Link for the relationship between nutrition and immunity
http://lpi.oregonstate.edu/ss10/nutrition.html

Last Edited By: linenup Mar 4 15 1:53 PM. Edited 2 times.

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Mar 4 15 4:17 PM

Copper can be good when you have a defiency or very toxic. There are many articles about copper toxicity. Some people who worked as painters or photographs used to suffer from bad copper toxicity. Copper can also cause chronic anemia. 

Zinc is also good mineral but can be toxic if too much is taken.

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#3 [url]

Mar 5 15 4:32 PM

Deficiency in copper can also lead to premature greying of hair.

Have you guys tried GAPS? Bone broths, vegetable juices, heavy-dose probiotics, desirable fats etc - it ticks sooo many boxes with very nutrient dense foods - perfect to help fight off infections. The only thing I'd change is fruit - cut it right back because of high sugar content.

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Mar 5 15 7:06 PM

Hi Ebrooke,

Some people say that chicken broth helps them. But other say it increases histamine production and feed bacteria that produce histamine. Histamine is bad for the ileocecal valve. Incompetent ileocecal valve is one of the gates of Chronic fatigue syndromes.  In my case any way, I feel worst after drinking chicken broth.

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linenup

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Mar 5 15 11:19 PM

Thanks for the observations. I think that everyone's tolerance or intolerance to foods are varied which I suspect is due to the type of organism (which may be feeding on some component of the offending food) or alteration of immune response. For me the processed foods are horribly bad along with any fresh dairy (secondary lactose deficiency).

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#6 [url]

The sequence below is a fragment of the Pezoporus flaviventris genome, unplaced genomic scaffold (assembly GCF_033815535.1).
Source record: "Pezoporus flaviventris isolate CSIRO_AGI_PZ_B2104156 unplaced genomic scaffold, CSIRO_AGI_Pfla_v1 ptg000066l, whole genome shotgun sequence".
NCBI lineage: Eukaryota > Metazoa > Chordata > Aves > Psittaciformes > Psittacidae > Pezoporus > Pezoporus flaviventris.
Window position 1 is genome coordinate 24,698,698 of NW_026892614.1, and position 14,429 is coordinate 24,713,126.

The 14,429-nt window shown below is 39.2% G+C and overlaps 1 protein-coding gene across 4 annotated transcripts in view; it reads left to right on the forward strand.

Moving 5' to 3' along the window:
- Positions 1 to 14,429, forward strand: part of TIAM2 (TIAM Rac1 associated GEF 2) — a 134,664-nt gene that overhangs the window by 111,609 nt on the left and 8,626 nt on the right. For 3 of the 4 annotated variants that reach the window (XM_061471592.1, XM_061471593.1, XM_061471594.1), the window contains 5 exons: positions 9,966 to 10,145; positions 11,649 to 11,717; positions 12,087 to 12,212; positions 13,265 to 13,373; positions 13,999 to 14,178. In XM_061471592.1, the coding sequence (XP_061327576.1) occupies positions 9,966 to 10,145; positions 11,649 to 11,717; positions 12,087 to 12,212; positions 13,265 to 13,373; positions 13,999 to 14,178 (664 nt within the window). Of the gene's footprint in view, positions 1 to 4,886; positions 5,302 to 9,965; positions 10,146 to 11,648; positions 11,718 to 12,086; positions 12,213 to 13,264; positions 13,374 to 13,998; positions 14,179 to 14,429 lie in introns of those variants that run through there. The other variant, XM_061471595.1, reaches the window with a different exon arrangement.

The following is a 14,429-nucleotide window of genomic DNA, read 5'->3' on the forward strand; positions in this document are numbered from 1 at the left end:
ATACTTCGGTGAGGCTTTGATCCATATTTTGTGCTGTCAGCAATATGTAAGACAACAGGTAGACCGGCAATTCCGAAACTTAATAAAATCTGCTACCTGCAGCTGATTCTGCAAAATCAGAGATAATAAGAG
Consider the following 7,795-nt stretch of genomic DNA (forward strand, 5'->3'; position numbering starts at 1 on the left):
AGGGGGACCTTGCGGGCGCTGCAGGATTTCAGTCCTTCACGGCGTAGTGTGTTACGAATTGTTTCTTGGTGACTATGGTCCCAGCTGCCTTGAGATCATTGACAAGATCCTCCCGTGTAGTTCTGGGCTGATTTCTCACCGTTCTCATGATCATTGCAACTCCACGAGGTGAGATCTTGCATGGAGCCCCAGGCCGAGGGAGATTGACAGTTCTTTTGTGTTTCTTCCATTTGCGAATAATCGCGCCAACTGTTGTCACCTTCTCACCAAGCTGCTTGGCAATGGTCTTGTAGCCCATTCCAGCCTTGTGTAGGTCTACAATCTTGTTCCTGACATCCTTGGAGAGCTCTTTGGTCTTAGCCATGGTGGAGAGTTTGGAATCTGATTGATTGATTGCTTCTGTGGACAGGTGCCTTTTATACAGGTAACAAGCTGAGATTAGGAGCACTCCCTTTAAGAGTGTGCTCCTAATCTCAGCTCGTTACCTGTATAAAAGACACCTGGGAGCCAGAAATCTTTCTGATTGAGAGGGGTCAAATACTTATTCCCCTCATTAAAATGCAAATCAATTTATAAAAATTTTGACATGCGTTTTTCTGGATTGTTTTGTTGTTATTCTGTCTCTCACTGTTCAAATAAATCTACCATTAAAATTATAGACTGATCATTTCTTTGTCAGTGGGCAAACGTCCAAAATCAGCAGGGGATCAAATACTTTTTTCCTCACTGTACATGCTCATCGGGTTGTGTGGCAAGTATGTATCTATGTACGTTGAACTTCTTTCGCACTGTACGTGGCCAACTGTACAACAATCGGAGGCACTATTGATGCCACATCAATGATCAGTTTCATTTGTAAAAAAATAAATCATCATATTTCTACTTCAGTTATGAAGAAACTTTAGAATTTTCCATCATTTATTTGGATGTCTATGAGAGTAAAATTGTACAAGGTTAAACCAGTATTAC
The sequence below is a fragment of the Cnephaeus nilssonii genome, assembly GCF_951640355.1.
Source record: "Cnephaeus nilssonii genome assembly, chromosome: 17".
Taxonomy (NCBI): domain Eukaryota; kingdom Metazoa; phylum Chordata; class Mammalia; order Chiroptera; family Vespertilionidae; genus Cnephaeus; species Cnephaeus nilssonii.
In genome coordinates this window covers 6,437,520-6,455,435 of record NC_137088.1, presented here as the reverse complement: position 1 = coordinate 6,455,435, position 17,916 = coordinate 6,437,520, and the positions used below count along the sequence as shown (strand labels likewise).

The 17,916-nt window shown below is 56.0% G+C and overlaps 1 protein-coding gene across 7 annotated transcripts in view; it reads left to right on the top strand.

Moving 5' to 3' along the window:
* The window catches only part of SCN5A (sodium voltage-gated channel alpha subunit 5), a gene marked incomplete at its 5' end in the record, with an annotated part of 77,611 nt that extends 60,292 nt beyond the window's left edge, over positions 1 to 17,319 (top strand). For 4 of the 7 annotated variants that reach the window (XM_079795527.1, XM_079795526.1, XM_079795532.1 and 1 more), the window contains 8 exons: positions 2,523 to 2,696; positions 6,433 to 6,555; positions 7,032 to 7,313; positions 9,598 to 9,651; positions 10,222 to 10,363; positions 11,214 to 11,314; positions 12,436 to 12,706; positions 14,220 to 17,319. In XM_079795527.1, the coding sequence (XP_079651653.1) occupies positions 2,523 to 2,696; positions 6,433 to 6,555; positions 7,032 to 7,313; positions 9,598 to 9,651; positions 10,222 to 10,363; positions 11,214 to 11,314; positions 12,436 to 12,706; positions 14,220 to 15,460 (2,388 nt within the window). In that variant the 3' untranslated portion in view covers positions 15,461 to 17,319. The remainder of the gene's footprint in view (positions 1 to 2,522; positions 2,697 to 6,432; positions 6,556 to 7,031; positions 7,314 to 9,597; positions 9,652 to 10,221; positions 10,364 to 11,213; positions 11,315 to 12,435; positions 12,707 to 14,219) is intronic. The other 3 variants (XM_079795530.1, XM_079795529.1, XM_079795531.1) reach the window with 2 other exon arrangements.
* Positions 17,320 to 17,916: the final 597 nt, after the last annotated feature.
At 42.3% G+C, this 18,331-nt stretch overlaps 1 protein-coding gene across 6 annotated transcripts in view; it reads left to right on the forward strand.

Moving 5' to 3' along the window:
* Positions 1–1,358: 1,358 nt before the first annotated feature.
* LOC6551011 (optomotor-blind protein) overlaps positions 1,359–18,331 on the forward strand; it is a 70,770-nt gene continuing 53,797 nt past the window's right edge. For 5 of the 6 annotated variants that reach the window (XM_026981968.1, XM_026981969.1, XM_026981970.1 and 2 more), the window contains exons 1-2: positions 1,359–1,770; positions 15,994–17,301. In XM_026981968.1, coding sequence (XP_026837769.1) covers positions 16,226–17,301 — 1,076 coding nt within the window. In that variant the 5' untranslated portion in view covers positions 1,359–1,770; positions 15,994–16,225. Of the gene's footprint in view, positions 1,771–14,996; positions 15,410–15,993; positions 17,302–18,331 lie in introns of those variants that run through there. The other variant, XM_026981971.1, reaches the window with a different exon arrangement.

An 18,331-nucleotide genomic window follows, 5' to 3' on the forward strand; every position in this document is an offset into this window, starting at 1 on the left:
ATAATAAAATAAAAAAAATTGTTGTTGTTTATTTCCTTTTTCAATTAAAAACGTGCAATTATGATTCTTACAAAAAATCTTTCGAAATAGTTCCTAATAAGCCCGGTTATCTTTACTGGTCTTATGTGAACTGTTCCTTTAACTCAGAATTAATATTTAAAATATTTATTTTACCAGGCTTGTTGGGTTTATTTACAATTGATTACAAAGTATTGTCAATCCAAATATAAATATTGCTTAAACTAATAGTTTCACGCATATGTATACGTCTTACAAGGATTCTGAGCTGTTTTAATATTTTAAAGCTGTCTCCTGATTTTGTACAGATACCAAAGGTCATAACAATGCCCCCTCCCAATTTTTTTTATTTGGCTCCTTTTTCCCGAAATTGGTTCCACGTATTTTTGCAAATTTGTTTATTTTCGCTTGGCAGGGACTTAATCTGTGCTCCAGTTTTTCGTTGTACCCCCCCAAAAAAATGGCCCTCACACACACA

Mar 6 15 7:10 AM

Yahia - is the chicken organic? Chicken is probably the most 'processed' meats out there with routine antibiotics etc

Broth (or at least drinking it by itself) can increase stomach acid, so maybe you have something like H Pylori as well? Very common bug (and very hard to get rid of!)

Have you tried Liver Flushes? I feel they helped me significantly, as well as daily saunas - coffee enemas also helped, but can be very dehydrating.

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#7 [url]

Mar 6 15 11:57 AM

Ebrooker,

I bought kosher chicken once and I made some chicken broth. I felt toxic and more pain from drinking it. I read that all MEAT increases histamine production. Bacteria in the colon will produce histamin from meat. Chicken broth also is responsible for histamine production.

We have to understand this: INCOMPETENT ILEO-CECAL VALVE= CHRONIC FATIGUE SYNDROME.  Septic, toxic, highly petrefactive content of the colon MUST not regurgitate into the small intestine. This is worst than leaky gut. In leaky gut, only few toxins will escape to the blood. In ileocecal valve that is incompetent, the whole toxic content is absorbed by the small intestine. Many studies proved this. Incompetent ilceo-cecal valve is related to brain fog, fatigue, lethargy, neuritis, ect.

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#8 [url]

Mar 6 15 2:01 PM

Have you tried exercises and massages to help strengthen the ICV? What about enemas/colonics?

My dietician thought I had a sticky valve as that's where my pains are - the above helped.

What is your diet like at present? Do you have dark circles around your eyes? (Dark, as opposed to just 'puffy')

Can you eat liver? Vit A is extremely good for repairing leaky gut, L Glutamine has also always been helpful to me.